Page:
Saturday, May 24, 2014

An absolute essential thing you should know about Hibernate cache

You might have used Hibernate for your ORM needs. The most important thing that you should about Hibernate cache is that it is implemented using a Map and a reference every entity that you have read from the database is kept in that Map. The key of that Map is the Entity ID (which could be just a Long or some form of composite primary key you have defined and wrapped in an EntityKey). The value stored is the entity itself (proxied).

If you read a 1000 entities (or rows) from the database, a reference to each one of them will be kept in the Map. If those entities have relationships specified (one-to-many or many-to-many) with other entities and those entities should be loaded eagerly, you are asking Hibernate to load a lot more than 1000 entities.

If you venture into processing a large set of rows (say 100,000 rows), a reference to every one those rows is going to be kept in the Map. Sometimes the amount of memory needed could be so large that your process might run out of memory (as mine did).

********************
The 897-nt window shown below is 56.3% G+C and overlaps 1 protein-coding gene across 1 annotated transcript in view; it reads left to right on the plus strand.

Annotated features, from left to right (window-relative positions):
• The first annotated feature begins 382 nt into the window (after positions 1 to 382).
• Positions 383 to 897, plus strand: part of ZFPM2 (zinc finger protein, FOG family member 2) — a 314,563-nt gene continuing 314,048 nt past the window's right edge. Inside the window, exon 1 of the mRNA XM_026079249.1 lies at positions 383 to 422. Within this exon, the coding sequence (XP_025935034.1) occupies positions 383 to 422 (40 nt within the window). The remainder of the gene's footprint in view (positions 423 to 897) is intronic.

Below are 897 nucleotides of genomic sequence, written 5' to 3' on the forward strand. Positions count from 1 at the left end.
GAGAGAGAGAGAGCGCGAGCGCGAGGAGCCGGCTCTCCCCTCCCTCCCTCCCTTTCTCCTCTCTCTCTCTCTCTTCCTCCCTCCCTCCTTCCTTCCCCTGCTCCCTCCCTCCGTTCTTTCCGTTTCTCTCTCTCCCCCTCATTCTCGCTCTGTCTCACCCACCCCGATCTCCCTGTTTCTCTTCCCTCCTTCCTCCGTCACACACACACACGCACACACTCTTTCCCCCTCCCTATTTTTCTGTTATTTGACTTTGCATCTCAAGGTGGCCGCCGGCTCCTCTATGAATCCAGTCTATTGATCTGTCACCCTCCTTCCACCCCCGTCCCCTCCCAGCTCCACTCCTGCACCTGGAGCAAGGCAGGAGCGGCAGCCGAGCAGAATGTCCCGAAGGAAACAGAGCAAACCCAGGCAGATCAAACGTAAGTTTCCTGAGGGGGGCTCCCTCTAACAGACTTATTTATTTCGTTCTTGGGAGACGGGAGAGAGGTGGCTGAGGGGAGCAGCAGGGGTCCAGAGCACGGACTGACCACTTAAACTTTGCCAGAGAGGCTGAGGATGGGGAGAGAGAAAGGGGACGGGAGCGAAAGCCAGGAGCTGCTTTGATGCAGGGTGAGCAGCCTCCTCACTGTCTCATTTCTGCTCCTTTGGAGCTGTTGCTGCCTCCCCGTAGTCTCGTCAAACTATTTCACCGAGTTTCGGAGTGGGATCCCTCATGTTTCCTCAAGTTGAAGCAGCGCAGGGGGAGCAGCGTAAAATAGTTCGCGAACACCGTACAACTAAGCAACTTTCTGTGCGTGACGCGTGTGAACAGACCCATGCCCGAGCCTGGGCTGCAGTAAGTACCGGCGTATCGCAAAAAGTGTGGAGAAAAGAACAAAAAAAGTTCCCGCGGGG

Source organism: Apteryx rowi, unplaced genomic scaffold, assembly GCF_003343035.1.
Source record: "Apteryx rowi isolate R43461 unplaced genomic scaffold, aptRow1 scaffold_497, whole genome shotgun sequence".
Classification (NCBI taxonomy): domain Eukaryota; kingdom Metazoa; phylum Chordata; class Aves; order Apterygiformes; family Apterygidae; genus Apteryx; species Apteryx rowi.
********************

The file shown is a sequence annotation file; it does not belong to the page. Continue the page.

So what is the life cycle of this Map? This map is part of the "persistence context" that is referenced in Hibernate session. Hence when a Hibernate session is created, this Map contains no elements. As you keep reading or inserting entities, this Map accumulates references to these entities. When you close the session the Map is cleared.

If you would like to deal with a large volume of entities, given below is a strategy that you can follow:

The disadvantage of this method is that if there is one or more entities that are referred across that batches, they will be read again once per batch. But the main advantage is that you will keep your memory utilization low.